Also, this:

As for our informed public, Corona, the Mexican beer, has taken a substantial hit to their revenues because people are associating it with the virus.

Please note that the beer and the virus have nothing to do with each other.

We’re gonna die.

When leadership matters

There are legitimate fears of a coronavirus pandemic — don’t panic, it’s an emerging threat, not a full blown emergency — and that’s when it’s a good idea to prepare. We should have a strong medical infrastructure, plans in place, people organizing now, just in case. In the US, however, our plan to respond to potential medical threats is a shambles.

For the United States, the answers are especially worrying because the government has intentionally rendered itself incapable. In 2018, the Trump administration fired the government’s entire pandemic response chain of command, including the White House management infrastructure. In numerous phone calls and emails with key agencies across the U.S. government, the only consistent response I encountered was distressed confusion. If the United States still has a clear chain of command for pandemic response, the White House urgently needs to clarify what it is—not just for the public but for the government itself, which largely finds itself in the dark.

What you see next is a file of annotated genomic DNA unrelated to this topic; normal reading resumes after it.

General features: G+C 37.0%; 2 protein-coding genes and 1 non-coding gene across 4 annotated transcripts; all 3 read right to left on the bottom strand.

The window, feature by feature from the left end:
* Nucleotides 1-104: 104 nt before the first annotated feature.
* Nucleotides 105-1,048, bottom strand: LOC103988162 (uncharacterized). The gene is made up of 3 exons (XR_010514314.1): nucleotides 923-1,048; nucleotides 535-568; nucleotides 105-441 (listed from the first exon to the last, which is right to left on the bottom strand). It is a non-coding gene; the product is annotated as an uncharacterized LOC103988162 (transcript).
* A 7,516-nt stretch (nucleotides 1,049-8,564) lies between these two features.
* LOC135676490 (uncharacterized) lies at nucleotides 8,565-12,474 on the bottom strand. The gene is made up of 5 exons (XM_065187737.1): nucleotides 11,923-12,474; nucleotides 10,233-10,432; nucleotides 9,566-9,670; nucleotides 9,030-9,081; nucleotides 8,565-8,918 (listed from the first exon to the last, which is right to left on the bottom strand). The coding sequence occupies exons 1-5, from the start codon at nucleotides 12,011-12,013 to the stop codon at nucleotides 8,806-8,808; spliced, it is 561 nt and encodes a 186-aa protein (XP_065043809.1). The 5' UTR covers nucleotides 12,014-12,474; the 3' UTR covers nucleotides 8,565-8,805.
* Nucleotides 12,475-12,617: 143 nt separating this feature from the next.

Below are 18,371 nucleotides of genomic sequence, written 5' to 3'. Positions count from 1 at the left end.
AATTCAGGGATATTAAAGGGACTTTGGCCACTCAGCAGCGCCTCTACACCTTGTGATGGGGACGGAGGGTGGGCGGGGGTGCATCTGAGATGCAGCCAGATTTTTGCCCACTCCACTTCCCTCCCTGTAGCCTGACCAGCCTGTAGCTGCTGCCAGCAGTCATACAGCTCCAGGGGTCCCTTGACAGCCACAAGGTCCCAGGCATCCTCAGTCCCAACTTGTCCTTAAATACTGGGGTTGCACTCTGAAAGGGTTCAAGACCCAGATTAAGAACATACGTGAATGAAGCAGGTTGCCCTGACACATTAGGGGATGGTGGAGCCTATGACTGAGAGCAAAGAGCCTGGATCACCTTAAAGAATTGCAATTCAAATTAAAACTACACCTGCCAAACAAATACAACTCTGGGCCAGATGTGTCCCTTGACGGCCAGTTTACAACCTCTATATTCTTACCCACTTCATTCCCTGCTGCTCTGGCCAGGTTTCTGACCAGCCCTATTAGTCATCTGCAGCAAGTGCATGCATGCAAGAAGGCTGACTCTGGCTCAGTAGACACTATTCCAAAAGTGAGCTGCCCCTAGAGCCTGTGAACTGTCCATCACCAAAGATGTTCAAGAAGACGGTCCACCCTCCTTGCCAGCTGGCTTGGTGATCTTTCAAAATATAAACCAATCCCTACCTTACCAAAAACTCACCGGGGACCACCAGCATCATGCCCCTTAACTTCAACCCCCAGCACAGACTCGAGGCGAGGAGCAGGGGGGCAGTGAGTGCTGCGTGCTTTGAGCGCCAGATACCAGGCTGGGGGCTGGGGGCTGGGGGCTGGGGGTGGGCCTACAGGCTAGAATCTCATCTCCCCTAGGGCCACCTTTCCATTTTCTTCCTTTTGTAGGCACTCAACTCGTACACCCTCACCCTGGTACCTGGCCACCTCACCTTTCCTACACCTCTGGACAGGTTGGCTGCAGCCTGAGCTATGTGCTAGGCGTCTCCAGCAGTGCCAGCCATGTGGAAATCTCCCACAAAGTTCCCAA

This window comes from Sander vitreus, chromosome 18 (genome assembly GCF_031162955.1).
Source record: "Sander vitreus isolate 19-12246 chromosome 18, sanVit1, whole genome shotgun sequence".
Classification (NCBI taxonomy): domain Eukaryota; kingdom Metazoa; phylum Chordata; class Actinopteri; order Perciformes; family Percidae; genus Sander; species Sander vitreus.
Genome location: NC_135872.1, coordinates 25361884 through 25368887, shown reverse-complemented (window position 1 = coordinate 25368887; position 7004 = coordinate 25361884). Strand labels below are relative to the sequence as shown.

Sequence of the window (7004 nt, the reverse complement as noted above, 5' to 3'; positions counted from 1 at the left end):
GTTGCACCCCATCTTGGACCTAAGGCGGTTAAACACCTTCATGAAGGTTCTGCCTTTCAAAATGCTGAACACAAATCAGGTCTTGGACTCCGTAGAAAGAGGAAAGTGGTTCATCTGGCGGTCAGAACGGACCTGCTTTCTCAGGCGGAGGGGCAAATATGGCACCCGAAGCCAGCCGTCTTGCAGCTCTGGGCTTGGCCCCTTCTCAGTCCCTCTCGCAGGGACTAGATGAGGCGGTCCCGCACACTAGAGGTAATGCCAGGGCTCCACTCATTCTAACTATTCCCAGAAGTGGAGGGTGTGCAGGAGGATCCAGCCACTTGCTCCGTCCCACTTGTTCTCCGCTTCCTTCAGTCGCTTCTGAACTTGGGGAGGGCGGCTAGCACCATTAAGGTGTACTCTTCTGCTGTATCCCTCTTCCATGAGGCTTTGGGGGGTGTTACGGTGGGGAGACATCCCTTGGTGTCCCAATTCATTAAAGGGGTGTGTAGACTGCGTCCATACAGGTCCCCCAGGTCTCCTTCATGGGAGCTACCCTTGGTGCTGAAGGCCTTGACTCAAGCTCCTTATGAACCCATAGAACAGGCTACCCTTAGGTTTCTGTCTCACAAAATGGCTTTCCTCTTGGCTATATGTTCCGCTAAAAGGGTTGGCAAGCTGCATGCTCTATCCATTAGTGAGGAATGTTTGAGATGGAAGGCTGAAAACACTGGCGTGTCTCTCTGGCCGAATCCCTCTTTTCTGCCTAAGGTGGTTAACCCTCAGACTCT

Who is to blame for the chaos? It seems Obama had a thorough, if flawed, response team in place. One man and one party have been actively working to dismantle the entire system.